Chapter 7

While the Chapter 7 process can vary greatly based on the complexity of the case, most cases have very few issues and follow the same basic timeline. Unlike Chapter 13 bankruptcy, which can take between three to five years, in a Chapter 7 with few complications, the entire process takes approximately five to six months.

Are you thinking about filing Chapter 7 bankruptcy in Denver, but don’t know where to start or if you even qualify? Our experienced team of Chapter 7 Denver bankruptcy lawyers can assess your financial situation and determine which chapter may be right for you — or if you may not even need to file bankruptcy.

How does Chapter 7 bankruptcy in Denver work?

A Chapter 7 bankruptcy is a liquidation process. Any assets not protected by the applicable Colorado bankruptcy exemptions will be liquidated in order to raise money for creditors.

The first thing a debtor facing bankruptcy will have to do is gather the information needed to file their case. Some of the common pieces of information that a debtor will need are tax returns filed in recent years, the past six months of their pay stubs, and information concerning their creditors.

Please contact a qualified bankruptcy attorney for a complete list of what documents are needed to file Chapter 7 bankruptcy in Denver, as every case is different.

See also: Chapter 7 Denver Bankruptcy Timeline

How will a Denver bankruptcy attorney help me?

After gathering all information important to a bankruptcy case, a debtor’s attorney will draft the documents necessary to file Chapter 7 bankruptcy. Once everything is prepared, the debtor will review and sign the documents, and the attorney will file them with the court.

On the day that a Chapter 7 bankruptcy is filed, an automatic stay goes into place, preventing any collection efforts by creditors. Creditors cannot sue a debtor, garnish his or her wages, or even pick up the phone to call them.

See also: Bankruptcy Stops Foreclosure

I’m nervous about my 341 meeting. Should I be?

The next major step in the bankruptcy process is the Meeting of Creditors (aka 341 Meeting). At the Meeting of Creditors, the debtor will sit down and answer a number of questions for the Trustee assigned to their case. The line of questioning will depend on the facts of each case, but the Trustee is generally ensuring that everything that was filed by the debtor and their attorney is true and correct.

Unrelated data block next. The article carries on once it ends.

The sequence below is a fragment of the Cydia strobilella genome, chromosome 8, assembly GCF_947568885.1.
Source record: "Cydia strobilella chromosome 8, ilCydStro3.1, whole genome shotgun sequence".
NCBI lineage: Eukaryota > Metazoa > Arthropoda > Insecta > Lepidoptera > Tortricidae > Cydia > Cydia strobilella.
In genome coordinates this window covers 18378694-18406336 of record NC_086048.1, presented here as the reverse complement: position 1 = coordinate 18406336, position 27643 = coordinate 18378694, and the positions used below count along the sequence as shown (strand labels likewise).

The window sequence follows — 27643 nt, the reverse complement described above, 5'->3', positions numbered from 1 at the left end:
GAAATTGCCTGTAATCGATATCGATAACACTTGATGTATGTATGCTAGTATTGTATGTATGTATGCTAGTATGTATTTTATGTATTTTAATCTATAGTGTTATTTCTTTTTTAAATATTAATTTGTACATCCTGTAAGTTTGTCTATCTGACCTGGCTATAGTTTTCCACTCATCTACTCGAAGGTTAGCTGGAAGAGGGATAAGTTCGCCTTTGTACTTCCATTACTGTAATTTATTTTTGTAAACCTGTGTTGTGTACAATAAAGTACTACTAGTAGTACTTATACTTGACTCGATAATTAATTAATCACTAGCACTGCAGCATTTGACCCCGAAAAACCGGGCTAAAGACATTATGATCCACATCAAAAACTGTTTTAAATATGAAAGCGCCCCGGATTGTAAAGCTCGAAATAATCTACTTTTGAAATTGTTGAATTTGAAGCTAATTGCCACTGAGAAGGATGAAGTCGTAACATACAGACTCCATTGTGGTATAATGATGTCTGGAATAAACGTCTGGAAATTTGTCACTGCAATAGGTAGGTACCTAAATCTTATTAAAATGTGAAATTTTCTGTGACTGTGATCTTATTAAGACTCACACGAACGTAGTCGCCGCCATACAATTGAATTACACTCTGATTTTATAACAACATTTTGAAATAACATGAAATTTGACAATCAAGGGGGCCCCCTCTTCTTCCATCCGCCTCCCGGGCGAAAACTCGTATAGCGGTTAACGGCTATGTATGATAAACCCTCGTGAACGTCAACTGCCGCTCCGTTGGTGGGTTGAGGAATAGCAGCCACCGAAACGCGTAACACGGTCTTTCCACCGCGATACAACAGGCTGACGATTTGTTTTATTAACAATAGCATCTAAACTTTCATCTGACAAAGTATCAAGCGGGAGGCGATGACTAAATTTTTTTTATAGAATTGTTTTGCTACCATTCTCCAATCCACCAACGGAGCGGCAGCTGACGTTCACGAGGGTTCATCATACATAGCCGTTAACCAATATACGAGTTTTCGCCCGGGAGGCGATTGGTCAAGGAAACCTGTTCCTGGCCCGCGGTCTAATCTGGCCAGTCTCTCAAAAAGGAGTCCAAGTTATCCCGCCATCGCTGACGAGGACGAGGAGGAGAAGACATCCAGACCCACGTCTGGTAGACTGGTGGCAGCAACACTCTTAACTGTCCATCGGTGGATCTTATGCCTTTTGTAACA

If any creditors show up to this meeting, they will also have an opportunity to question the debtor; however, this is rare. The Trustee will then determine whether there are any assets to liquidate. If there are assets to be liquidated, the Trustee will do so and distribute the money raised to the creditors. In most cases, however, there is no liquidation because all of the debtor’s assets are protected by various exemptions.

When you have a good bankruptcy attorney by your side, your 341 Meeting should be painless.

When will my case be discharged?

After the Meeting of Creditors, there is a two-month objection period. While objections are also rare, they can cause major complications in a Chapter 7 bankruptcy and should always be handled by a bankruptcy attorney.

Assuming there are no objections in a case and any liquidation is completed, a debtor will receive the Order discharging their debts shortly after the objection period ends and the case will be closed.

Contact an Experienced Denver Bankruptcy Lawyer

Bankruptcy cases can be complicated, and you shouldn’t have to file them alone. Bankruptcy is full of myths and misinformation, but it actually can be good.

Our dozens of client testimonials speak for themselves, but we can help you get back on your feet through multiple practice areas outside of bankruptcy, including family law, debt settlement, and general litigation. To receive a free debt evaluation and determine if bankruptcy is right for you, contact Cohen & Cohen, P.C. today.